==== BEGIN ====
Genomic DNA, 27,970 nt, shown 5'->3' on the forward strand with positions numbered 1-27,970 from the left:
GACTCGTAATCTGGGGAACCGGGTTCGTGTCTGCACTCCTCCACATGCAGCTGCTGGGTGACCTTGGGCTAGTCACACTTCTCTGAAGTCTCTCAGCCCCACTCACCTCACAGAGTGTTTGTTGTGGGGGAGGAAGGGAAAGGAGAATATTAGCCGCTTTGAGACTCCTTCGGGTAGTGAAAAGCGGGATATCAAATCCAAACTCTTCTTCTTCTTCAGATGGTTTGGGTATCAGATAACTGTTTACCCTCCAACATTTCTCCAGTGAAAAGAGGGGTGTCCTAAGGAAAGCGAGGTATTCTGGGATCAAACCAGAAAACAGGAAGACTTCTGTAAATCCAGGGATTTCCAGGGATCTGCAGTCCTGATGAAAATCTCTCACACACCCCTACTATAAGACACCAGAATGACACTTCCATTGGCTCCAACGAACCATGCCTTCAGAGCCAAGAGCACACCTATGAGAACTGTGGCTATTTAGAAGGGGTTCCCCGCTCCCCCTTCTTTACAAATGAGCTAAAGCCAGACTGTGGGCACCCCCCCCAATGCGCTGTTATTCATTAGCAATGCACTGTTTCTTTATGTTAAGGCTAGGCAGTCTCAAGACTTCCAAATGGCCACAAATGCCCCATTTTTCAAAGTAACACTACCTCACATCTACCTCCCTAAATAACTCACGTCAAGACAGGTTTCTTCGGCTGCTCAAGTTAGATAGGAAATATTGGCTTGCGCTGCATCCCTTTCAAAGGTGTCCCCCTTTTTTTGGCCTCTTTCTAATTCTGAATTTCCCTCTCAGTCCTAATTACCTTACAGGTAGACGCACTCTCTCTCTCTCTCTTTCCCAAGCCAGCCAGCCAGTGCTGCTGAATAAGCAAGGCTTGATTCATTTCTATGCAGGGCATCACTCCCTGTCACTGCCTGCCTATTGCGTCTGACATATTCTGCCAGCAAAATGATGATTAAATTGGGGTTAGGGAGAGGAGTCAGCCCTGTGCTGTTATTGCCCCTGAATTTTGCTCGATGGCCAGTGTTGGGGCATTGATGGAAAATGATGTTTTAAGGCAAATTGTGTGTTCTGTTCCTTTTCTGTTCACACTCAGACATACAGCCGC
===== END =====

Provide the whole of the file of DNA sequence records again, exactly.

Genomic DNA, 27,970 nt, shown 5'->3' on the forward strand with positions numbered 1-27,970 from the left:
GACTCGTAATCTGGGGAACCGGGTTCGTGTCTGCACTCCTCCACATGCAGCTGCTGGGTGACCTTGGGCTAGTCACACTTCTCTGAAGTCTCTCAGCCCCACTCACCTCACAGAGTGTTTGTTGTGGGGGAGGAAGGGAAAGGAGAATATTAGCCGCTTTGAGACTCCTTCGGGTAGTGAAAAGCGGGATATCAAATCCAAACTCTTCTTCTTCTTCAGATGGTTTGGGTATCAGATAACTGTTTACCCTCCAACATTTCTCCAGTGAAAAGAGGGGTGTCCTAAGGAAAGCGAGGTATTCTGGGATCAAACCAGAAAACAGGAAGACTTCTGTAAATCCAGGGATTTCCAGGGATCTGCAGTCCTGATGAAAATCTCTCACACACCCCTACTATAAGACACCAGAATGACACTTCCATTGGCTCCAACGAACCATGCCTTCAGAGCCAAGAGCACACCTATGAGAACTGTGGCTATTTAGAAGGGGTTCCCCGCTCCCCCTTCTTTACAAATGAGCTAAAGCCAGACTGTGGGCACCCCCCCCAATGCGCTGTTATTCATTAGCAATGCACTGTTTCTTTATGTTAAGGCTAGGCAGTCTCAAGACTTCCAAATGGCCACAAATGCCCCATTTTTCAAAGTAACACTACCTCACATCTACCTCCCTAAATAACTCACGTCAAGACAGGTTTCTTCGGCTGCTCAAGTTAGATAGGAAATATTGGCTTGCGCTGCATCCCTTTCAAAGGTGTCCCCCTTTTTTTGGCCTCTTTCTAATTCTGAATTTCCCTCTCAGTCCTAATTACCTTACAGGTAGACGCACTCTCTCTCTCTCTCTTTCCCAAGCCAGCCAGCCAGTGCTGCTGAATAAGCAAGGCTTGATTCATTTCTATGCAGGGCATCACTCCCTGTCACTGCCTGCCTATTGCGTCTGACATATTCTGCCAGCAAAATGATGATTAAATTGGGGTTAGGGAGAGGAGTCAGCCCTGTGCTGTTATTGCCCCTGAATTTTGCTCGATGGCCAGTGTTGGGGCATTGATGGAAAATGATGTTTTAAGGCAAATTGTGTGTTCTGTTCCTTTTCTGTTCACACTCAGACATACAGCCGC